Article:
OCD can make life very difficult, but most people recover well with the right treatment and support.
Obsessive Compulsive Disorder is made up of two parts: Having uncontrollable anxious thoughts and fears about something (obsession) and strong urges to keep doing certain things because of those fears (compulsion).
How does OCD affect people?
A person with OCD can have upsetting obsessive thoughts, compulsions or both together.
Obsessions are things we can't stop thinking or worrying about. Compulsions are things we are driven to do out of a fear that something terrible will happen if we don't.
Aside from feeling anxious and fearful, OCD can also be very disruptive and stop people getting on with day-to-day tasks.
People with OCD often develop rituals they have to go through in order to feel less anxious.
For example, they could have a compulsion to do with security and worry about the safety of their home.
They may develop a ritual of checking every door and window in a certain order before leaving the home.
If something stops them going through the ritual, they can get very anxious or even have a panic attack. They may then feel they have to go through the whole ritual again to get it 'right', and check every door and window again.
It's easy to see how, if they were rushing to catch a train or get to school, their OCD could get in the way.
Why do people get OCD?
Nobody knows exactly why. Scientists think that there may be differences in the brains of people who develop OCD.
In particular, people with OCD seem to have too little of one of the body's natural 'feelgood' chemicals, serotonin.
Although stress does not cause it, a stressful event can trigger OCD in people who are at risk of developing it.
Are there certain things that OCD is always about?
A person's OCD can be about anything and differs from person to person.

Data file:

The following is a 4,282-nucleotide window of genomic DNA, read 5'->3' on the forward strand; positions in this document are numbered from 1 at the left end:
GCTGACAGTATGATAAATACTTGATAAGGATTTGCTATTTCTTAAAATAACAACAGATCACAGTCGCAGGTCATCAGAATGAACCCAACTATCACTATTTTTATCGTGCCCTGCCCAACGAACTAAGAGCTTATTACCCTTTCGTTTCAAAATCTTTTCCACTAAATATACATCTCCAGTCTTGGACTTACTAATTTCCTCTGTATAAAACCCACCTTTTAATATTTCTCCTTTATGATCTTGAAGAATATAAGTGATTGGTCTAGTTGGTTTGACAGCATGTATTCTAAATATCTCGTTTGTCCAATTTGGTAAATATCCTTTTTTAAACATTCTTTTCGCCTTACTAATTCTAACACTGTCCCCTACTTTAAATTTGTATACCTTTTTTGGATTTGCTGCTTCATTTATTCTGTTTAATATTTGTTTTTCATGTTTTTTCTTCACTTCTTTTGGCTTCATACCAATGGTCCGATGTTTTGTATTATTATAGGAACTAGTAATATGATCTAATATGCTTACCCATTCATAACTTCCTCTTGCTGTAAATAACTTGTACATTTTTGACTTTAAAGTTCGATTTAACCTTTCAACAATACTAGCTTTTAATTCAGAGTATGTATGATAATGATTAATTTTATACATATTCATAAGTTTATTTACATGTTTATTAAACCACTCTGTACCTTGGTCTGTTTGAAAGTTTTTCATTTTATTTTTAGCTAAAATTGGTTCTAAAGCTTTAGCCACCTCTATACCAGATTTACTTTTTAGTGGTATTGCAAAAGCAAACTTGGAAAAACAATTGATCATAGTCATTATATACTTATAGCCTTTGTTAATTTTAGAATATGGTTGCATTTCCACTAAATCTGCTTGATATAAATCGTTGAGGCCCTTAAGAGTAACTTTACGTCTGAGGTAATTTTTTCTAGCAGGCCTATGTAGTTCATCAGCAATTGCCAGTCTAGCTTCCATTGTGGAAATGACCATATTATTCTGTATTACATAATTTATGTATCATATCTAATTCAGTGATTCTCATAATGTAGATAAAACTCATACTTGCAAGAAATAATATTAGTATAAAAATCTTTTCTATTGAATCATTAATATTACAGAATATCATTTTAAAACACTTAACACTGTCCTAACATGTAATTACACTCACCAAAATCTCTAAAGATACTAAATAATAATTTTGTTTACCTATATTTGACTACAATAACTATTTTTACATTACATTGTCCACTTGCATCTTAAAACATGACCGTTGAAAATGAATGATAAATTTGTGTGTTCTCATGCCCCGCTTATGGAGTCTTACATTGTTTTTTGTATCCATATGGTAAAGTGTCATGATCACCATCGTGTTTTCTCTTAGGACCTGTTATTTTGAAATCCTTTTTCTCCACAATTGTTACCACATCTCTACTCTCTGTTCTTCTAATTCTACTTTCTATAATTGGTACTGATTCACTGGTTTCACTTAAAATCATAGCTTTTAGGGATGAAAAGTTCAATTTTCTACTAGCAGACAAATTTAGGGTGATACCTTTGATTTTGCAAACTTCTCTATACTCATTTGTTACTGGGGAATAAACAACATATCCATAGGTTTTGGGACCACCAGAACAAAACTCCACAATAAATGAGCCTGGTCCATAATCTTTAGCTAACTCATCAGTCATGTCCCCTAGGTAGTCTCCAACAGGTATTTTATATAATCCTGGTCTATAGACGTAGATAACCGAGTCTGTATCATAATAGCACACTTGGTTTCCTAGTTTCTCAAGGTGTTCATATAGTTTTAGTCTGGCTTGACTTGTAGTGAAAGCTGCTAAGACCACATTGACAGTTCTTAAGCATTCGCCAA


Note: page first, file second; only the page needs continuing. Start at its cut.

Common subjects include:
- germs, cleanliness and hand washing
- things to do with food and eating
- safety and security
- the need to make everything perfect
- checking things
- touching things
- needing to do things in a set order or a set number of times.
How is OCD treated?
Cognitive Behavioural Therapy (CBT) can be used to help people identify and stop their anxious, obsessive thoughts and feelings and to change the way they behave.
Drug treatments can be used to increase the amount of serotonin in the brain. This helps with symptoms of OCD and reduces anxiety and depression.
To do this, a group of drugs called Selective Serotonin Re-uptake Inhibitors are used (SSRIs). Fluoxetine is the one usually given to children and young people.
Drug treatment usually starts to work in about 4 - 6 weeks and can continue for up to a year.
Many people find that a mixture of drug treatments and CBT works best.
What should I do if I think I have OCD?
The first thing to do is to see your doctor.
They will usually be able to arrange for you to see a psychiatrist or psychologist who specialises in treating OCD.
It also helps to talk about your feelings.
If you can't talk to someone you know and trust, call a helpline like Childline (0800 1111 any time).
In the meantime, try to make sure you're looking after yourself and getting the basics right.